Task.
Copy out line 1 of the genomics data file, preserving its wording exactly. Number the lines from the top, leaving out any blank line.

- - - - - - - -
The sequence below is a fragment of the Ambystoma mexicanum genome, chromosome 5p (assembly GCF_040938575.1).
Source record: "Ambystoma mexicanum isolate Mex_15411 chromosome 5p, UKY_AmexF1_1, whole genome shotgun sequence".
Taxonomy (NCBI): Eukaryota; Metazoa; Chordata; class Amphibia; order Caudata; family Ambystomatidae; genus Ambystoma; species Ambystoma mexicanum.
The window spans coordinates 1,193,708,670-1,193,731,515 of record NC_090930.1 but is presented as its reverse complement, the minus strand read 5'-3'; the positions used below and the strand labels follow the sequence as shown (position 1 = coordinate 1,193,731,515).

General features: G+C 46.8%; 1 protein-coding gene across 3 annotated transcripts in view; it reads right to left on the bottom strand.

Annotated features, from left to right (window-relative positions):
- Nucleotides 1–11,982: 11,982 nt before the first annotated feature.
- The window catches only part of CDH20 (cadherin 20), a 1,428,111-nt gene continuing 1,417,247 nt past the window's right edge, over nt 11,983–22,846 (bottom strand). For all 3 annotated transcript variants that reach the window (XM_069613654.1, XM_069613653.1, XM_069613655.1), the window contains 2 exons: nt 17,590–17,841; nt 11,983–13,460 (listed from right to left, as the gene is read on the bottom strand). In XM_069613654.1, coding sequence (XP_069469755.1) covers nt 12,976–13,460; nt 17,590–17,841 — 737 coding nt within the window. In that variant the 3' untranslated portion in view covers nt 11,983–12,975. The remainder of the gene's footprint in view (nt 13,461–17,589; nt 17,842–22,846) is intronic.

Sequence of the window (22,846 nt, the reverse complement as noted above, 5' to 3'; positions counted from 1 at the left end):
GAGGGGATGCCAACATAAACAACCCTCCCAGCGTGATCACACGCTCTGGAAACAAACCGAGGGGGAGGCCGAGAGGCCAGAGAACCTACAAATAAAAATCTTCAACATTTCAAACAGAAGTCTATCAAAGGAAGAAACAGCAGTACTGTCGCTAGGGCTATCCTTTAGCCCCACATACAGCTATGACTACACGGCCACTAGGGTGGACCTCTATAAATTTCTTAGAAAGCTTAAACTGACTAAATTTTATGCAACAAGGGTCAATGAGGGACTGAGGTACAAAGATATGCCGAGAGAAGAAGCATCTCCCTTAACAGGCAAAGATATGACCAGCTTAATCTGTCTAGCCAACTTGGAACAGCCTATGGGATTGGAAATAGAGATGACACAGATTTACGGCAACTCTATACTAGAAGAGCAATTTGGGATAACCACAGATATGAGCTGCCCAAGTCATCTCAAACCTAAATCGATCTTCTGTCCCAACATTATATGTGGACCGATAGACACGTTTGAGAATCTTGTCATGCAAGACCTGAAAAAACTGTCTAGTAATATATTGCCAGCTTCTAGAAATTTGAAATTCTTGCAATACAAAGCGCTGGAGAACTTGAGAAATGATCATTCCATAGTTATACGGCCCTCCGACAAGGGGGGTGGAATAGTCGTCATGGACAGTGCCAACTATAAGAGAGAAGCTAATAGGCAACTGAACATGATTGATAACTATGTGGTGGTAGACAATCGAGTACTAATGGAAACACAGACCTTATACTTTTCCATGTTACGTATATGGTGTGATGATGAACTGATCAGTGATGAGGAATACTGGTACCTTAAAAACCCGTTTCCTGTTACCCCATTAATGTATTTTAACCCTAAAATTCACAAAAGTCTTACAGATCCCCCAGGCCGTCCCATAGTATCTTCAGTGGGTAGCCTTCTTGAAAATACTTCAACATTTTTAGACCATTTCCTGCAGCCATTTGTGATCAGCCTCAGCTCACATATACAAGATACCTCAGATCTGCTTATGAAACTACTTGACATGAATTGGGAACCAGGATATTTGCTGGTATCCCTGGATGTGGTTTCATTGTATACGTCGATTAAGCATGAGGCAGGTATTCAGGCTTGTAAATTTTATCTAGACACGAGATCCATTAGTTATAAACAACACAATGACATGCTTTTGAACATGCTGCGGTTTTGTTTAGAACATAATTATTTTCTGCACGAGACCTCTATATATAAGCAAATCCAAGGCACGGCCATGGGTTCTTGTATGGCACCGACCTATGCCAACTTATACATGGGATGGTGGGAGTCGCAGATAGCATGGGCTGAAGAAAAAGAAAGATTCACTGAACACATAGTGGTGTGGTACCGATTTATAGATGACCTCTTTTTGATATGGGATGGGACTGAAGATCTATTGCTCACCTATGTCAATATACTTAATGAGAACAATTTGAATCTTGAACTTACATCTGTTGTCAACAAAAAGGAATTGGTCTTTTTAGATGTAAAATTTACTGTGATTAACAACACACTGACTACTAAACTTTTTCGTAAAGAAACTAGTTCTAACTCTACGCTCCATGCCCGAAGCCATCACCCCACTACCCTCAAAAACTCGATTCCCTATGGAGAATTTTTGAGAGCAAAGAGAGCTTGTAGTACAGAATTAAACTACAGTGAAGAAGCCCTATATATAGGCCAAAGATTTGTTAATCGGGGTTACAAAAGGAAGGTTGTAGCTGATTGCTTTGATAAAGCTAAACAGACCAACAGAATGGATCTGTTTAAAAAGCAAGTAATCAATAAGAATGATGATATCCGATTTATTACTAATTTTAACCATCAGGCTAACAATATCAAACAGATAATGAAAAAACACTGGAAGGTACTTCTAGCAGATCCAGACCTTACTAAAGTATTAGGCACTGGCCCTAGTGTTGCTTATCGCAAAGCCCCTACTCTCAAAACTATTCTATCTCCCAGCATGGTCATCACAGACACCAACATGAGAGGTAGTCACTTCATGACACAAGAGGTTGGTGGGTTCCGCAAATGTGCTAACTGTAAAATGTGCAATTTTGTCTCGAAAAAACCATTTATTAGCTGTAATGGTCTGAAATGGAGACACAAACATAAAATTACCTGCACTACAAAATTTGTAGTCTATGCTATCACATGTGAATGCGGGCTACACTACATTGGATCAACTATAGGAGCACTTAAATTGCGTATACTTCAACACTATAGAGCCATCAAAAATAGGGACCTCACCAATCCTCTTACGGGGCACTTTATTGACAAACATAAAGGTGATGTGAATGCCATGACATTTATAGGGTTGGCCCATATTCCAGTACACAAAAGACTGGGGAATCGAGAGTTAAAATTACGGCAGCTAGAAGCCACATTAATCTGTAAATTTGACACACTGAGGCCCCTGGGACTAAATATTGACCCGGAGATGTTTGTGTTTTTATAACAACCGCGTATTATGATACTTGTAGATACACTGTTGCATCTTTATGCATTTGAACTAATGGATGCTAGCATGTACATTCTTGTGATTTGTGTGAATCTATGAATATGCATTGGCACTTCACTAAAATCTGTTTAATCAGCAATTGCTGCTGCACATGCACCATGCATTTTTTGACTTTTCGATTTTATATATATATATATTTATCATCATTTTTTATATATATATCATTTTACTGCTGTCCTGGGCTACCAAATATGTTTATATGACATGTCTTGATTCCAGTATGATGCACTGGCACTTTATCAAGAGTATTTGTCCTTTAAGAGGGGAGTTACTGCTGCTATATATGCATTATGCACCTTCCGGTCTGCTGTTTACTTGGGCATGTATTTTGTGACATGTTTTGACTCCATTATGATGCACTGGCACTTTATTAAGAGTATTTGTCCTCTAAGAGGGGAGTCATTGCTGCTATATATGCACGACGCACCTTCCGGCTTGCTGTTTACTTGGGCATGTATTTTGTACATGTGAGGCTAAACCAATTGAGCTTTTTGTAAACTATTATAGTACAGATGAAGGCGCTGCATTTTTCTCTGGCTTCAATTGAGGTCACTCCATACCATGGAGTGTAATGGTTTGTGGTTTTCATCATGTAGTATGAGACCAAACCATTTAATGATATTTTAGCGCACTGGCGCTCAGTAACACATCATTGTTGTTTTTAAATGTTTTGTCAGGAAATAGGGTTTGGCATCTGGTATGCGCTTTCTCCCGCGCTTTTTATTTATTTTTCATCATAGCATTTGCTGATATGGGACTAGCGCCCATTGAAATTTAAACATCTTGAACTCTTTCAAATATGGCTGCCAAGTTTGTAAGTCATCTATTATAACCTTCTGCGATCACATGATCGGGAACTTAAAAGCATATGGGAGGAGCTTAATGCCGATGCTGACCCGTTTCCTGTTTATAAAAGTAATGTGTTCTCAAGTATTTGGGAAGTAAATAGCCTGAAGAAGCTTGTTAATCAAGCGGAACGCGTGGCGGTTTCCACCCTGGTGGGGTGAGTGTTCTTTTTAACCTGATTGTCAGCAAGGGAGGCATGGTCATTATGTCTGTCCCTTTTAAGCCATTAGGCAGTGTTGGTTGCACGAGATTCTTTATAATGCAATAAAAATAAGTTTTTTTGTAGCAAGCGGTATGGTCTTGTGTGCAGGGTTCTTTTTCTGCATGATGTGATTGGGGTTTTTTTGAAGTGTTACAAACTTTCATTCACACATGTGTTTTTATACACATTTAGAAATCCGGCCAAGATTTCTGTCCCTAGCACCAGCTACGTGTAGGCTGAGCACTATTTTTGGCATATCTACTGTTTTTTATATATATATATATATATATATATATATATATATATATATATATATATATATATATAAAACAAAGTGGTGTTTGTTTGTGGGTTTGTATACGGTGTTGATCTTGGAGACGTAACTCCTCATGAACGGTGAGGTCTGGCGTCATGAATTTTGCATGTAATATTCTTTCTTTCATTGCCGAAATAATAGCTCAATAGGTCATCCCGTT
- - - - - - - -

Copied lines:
The sequence below is a fragment of the Ambystoma mexicanum genome, chromosome 5p (assembly GCF_040938575.1).